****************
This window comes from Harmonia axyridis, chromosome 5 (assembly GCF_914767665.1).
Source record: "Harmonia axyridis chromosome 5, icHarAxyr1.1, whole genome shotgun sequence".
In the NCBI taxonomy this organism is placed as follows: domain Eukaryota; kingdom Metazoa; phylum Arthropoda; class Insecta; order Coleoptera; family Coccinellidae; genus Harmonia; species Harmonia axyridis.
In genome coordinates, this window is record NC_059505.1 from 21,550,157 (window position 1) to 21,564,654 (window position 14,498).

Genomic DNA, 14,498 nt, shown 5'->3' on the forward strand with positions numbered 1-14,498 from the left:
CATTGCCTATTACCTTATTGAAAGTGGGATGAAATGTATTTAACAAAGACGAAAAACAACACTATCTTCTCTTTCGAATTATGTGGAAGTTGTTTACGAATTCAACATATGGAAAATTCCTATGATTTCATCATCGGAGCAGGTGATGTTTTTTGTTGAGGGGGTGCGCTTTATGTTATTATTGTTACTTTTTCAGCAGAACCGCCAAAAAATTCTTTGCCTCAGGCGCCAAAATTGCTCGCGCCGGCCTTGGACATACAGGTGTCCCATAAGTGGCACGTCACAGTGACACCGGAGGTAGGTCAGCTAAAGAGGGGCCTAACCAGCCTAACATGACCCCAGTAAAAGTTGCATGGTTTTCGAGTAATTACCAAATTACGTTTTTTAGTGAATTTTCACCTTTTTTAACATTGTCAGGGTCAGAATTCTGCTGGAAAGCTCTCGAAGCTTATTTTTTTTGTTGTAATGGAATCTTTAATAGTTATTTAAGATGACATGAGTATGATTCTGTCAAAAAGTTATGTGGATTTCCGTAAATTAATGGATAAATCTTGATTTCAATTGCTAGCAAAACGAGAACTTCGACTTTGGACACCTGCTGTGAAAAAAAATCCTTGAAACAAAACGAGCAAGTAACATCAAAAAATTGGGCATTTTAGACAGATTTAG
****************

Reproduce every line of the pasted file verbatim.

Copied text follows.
This window comes from Harmonia axyridis, chromosome 5 (assembly GCF_914767665.1).
Source record: "Harmonia axyridis chromosome 5, icHarAxyr1.1, whole genome shotgun sequence".
In the NCBI taxonomy this organism is placed as follows: domain Eukaryota; kingdom Metazoa; phylum Arthropoda; class Insecta; order Coleoptera; family Coccinellidae; genus Harmonia; species Harmonia axyridis.
In genome coordinates, this window is record NC_059505.1 from 21,550,157 (window position 1) to 21,564,654 (window position 14,498).

Genomic DNA, 14,498 nt, shown 5'->3' on the forward strand with positions numbered 1-14,498 from the left:
CATTGCCTATTACCTTATTGAAAGTGGGATGAAATGTATTTAACAAAGACGAAAAACAACACTATCTTCTCTTTCGAATTATGTGGAAGTTGTTTACGAATTCAACATATGGAAAATTCCTATGATTTCATCATCGGAGCAGGTGATGTTTTTTGTTGAGGGGGTGCGCTTTATGTTATTATTGTTACTTTTTCAGCAGAACCGCCAAAAAATTCTTTGCCTCAGGCGCCAAAATTGCTCGCGCCGGCCTTGGACATACAGGTGTCCCATAAGTGGCACGTCACAGTGACACCGGAGGTAGGTCAGCTAAAGAGGGGCCTAACCAGCCTAACATGACCCCAGTAAAAGTTGCATGGTTTTCGAGTAATTACCAAATTACGTTTTTTAGTGAATTTTCACCTTTTTTAACATTGTCAGGGTCAGAATTCTGCTGGAAAGCTCTCGAAGCTTATTTTTTTTGTTGTAATGGAATCTTTAATAGTTATTTAAGATGACATGAGTATGATTCTGTCAAAAAGTTATGTGGATTTCCGTAAATTAATGGATAAATCTTGATTTCAATTGCTAGCAAAACGAGAACTTCGACTTTGGACACCTGCTGTGAAAAAAAATCCTTGAAACAAAACGAGCAAGTAACATCAAAAAATTGGGCATTTTAGACAGATTTAG